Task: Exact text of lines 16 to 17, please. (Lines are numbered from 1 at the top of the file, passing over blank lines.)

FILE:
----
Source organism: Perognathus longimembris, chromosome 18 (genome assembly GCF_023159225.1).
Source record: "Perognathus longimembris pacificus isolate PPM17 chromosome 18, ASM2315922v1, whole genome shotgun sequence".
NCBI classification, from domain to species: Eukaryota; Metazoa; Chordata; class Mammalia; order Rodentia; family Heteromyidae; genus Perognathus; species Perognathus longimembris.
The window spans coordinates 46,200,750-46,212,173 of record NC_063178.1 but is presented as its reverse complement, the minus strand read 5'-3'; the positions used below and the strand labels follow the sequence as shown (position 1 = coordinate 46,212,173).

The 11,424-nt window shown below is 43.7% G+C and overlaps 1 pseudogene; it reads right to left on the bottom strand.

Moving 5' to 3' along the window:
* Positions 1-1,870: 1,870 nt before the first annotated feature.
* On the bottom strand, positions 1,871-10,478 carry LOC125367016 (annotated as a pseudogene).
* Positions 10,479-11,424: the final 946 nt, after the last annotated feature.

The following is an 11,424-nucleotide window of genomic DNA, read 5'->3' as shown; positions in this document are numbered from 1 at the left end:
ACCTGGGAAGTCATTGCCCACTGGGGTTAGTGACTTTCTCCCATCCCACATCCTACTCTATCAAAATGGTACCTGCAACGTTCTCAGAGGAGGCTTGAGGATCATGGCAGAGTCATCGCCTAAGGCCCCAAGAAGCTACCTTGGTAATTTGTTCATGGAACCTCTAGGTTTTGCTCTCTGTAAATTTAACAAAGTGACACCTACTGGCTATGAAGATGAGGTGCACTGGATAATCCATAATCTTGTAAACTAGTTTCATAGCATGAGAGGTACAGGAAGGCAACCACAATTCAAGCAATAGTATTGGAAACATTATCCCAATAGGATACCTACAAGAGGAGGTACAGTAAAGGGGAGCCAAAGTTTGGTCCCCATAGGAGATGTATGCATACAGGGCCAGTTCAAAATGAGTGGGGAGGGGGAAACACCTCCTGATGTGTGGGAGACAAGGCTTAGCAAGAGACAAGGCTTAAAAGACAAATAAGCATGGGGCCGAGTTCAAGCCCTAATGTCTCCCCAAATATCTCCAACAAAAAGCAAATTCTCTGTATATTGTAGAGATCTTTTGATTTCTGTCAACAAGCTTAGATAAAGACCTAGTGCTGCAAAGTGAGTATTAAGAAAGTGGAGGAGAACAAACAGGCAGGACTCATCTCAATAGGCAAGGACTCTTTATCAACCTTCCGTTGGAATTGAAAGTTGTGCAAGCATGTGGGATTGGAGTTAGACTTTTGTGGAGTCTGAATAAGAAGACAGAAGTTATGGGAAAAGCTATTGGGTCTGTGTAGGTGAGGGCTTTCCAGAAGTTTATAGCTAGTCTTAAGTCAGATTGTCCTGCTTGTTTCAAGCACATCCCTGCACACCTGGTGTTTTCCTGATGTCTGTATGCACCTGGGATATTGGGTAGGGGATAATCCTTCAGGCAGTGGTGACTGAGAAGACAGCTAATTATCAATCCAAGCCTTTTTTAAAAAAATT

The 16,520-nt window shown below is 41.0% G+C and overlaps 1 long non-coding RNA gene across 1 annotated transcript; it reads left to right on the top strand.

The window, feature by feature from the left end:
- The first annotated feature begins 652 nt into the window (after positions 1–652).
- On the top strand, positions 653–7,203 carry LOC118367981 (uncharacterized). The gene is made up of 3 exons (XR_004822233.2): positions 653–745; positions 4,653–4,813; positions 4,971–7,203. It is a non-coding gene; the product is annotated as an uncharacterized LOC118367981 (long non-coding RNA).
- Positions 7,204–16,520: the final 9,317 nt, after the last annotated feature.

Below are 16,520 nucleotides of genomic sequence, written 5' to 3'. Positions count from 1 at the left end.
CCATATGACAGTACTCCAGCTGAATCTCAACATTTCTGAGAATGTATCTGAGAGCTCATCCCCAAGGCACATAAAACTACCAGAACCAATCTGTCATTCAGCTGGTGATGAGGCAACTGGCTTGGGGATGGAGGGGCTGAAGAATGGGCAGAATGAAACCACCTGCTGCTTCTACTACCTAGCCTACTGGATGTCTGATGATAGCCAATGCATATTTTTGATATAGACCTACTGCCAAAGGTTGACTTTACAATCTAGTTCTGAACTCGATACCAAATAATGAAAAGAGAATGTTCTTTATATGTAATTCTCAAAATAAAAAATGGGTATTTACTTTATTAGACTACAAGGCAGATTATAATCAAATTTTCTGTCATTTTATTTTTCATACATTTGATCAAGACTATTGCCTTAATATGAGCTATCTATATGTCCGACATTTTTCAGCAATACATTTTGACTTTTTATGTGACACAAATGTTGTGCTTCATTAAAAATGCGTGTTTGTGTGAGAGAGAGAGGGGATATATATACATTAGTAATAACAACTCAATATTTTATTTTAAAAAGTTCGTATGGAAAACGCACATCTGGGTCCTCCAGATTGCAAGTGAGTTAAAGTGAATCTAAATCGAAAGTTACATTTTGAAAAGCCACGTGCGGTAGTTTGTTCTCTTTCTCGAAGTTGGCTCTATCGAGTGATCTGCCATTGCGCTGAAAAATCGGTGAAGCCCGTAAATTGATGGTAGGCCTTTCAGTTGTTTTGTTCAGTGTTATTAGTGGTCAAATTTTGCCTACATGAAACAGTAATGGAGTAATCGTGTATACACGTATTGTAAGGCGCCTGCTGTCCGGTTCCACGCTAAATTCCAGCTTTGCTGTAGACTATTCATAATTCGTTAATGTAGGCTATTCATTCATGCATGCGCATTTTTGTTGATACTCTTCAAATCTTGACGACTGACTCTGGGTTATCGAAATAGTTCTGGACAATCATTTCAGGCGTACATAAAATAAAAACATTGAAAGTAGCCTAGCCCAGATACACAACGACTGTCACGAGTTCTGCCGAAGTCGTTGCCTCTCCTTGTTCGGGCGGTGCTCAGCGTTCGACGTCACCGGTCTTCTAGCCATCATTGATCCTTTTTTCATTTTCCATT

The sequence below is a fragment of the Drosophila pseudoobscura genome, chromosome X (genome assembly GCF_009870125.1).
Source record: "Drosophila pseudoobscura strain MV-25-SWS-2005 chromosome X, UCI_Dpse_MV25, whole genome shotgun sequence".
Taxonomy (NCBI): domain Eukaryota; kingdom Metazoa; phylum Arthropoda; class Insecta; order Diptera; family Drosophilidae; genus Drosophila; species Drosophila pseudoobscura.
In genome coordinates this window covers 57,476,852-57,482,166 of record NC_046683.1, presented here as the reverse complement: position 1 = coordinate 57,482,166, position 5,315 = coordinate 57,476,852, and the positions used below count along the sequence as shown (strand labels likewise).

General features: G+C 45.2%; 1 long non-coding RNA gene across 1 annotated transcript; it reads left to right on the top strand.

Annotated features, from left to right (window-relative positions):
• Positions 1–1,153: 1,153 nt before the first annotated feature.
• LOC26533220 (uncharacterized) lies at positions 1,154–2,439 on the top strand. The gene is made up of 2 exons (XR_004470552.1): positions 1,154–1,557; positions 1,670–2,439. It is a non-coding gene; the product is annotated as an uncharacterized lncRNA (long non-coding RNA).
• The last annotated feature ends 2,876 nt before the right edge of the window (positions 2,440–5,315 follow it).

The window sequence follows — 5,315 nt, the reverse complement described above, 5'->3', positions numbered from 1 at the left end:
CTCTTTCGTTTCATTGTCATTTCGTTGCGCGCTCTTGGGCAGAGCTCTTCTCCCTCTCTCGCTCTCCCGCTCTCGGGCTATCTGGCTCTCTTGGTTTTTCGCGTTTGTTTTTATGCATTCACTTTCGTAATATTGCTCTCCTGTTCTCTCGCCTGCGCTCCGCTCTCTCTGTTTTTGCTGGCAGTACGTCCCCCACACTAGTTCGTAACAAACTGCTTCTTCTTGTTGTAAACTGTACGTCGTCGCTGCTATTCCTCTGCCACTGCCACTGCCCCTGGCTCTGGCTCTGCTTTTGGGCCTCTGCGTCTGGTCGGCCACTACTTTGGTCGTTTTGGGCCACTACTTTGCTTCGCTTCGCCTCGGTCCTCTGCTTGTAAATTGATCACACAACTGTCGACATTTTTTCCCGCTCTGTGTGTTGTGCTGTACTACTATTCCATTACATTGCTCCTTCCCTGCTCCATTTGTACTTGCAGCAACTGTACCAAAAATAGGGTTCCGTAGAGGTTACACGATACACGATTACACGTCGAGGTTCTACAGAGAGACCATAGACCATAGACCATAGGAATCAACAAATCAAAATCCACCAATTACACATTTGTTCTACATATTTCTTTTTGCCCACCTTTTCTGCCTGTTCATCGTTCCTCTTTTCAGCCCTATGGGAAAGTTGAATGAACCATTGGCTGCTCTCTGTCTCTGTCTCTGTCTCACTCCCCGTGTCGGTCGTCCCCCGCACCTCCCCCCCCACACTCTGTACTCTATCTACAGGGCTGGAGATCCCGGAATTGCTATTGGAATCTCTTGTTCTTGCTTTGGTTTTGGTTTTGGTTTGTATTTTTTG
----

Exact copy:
- Positions 7,204–16,520: the final 9,317 nt, after the last annotated feature.

Below are 16,520 nucleotides of genomic sequence, written 5' to 3'. Positions count from 1 at the left end.